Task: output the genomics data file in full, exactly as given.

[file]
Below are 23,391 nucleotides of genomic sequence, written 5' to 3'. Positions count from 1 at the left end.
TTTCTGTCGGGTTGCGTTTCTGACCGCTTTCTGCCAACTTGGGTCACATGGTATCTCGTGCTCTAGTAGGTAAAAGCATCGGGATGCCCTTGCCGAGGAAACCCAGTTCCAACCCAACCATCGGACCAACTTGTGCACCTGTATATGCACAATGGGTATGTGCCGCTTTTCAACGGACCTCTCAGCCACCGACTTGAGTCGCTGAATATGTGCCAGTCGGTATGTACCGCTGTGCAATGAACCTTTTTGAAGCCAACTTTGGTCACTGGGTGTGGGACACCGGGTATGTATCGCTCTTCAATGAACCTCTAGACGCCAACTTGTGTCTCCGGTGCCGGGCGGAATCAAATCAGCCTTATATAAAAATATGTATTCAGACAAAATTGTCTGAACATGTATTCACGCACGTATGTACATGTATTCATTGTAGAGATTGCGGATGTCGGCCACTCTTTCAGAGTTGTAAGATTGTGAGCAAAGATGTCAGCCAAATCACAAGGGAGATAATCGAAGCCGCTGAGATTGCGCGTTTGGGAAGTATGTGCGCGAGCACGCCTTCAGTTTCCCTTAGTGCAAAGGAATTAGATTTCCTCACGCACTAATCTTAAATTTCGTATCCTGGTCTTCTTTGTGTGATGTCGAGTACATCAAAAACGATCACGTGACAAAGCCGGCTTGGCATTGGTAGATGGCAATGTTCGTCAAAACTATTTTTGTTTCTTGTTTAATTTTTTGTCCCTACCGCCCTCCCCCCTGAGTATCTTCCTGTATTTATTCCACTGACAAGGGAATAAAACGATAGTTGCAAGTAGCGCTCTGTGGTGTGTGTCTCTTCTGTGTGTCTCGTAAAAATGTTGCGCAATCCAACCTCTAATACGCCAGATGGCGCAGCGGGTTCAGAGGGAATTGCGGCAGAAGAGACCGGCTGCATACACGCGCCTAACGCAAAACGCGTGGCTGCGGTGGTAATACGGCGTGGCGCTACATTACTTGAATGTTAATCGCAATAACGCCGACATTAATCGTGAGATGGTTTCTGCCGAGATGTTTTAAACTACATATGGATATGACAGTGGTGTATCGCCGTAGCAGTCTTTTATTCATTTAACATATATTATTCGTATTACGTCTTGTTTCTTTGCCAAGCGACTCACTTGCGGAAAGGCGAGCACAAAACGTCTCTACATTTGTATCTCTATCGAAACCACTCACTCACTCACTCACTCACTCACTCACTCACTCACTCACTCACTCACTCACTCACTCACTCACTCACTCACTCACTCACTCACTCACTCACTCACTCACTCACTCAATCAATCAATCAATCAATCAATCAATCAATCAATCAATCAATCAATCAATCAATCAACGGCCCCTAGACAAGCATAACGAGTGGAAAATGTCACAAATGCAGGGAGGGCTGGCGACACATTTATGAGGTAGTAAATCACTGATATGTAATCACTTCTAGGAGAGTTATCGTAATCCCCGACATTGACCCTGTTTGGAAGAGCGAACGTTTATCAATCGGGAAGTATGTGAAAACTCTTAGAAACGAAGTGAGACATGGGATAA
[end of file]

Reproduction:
Below are 23,391 nucleotides of genomic sequence, written 5' to 3'. Positions count from 1 at the left end.
TTTCTGTCGGGTTGCGTTTCTGACCGCTTTCTGCCAACTTGGGTCACATGGTATCTCGTGCTCTAGTAGGTAAAAGCATCGGGATGCCCTTGCCGAGGAAACCCAGTTCCAACCCAACCATCGGACCAACTTGTGCACCTGTATATGCACAATGGGTATGTGCCGCTTTTCAACGGACCTCTCAGCCACCGACTTGAGTCGCTGAATATGTGCCAGTCGGTATGTACCGCTGTGCAATGAACCTTTTTGAAGCCAACTTTGGTCACTGGGTGTGGGACACCGGGTATGTATCGCTCTTCAATGAACCTCTAGACGCCAACTTGTGTCTCCGGTGCCGGGCGGAATCAAATCAGCCTTATATAAAAATATGTATTCAGACAAAATTGTCTGAACATGTATTCACGCACGTATGTACATGTATTCATTGTAGAGATTGCGGATGTCGGCCACTCTTTCAGAGTTGTAAGATTGTGAGCAAAGATGTCAGCCAAATCACAAGGGAGATAATCGAAGCCGCTGAGATTGCGCGTTTGGGAAGTATGTGCGCGAGCACGCCTTCAGTTTCCCTTAGTGCAAAGGAATTAGATTTCCTCACGCACTAATCTTAAATTTCGTATCCTGGTCTTCTTTGTGTGATGTCGAGTACATCAAAAACGATCACGTGACAAAGCCGGCTTGGCATTGGTAGATGGCAATGTTCGTCAAAACTATTTTTGTTTCTTGTTTAATTTTTTGTCCCTACCGCCCTCCCCCCTGAGTATCTTCCTGTATTTATTCCACTGACAAGGGAATAAAACGATAGTTGCAAGTAGCGCTCTGTGGTGTGTGTCTCTTCTGTGTGTCTCGTAAAAATGTTGCGCAATCCAACCTCTAATACGCCAGATGGCGCAGCGGGTTCAGAGGGAATTGCGGCAGAAGAGACCGGCTGCATACACGCGCCTAACGCAAAACGCGTGGCTGCGGTGGTAATACGGCGTGGCGCTACATTACTTGAATGTTAATCGCAATAACGCCGACATTAATCGTGAGATGGTTTCTGCCGAGATGTTTTAAACTACATATGGATATGACAGTGGTGTATCGCCGTAGCAGTCTTTTATTCATTTAACATATATTATTCGTATTACGTCTTGTTTCTTTGCCAAGCGACTCACTTGCGGAAAGGCGAGCACAAAACGTCTCTACATTTGTATCTCTATCGAAACCACTCACTCACTCACTCACTCACTCACTCACTCACTCACTCACTCACTCACTCACTCACTCACTCACTCACTCACTCACTCACTCACTCACTCACTCACTCACTCACTCAATCAATCAATCAATCAATCAATCAATCAATCAATCAATCAATCAATCAATCAATCAACGGCCCCTAGACAAGCATAACGAGTGGAAAATGTCACAAATGCAGGGAGGGCTGGCGACACATTTATGAGGTAGTAAATCACTGATATGTAATCACTTCTAGGAGAGTTATCGTAATCCCCGACATTGACCCTGTTTGGAAGAGCGAACGTTTATCAATCGGGAAGTATGTGAAAACTCTTAGAAACGAAGTGAGACATGGGATAA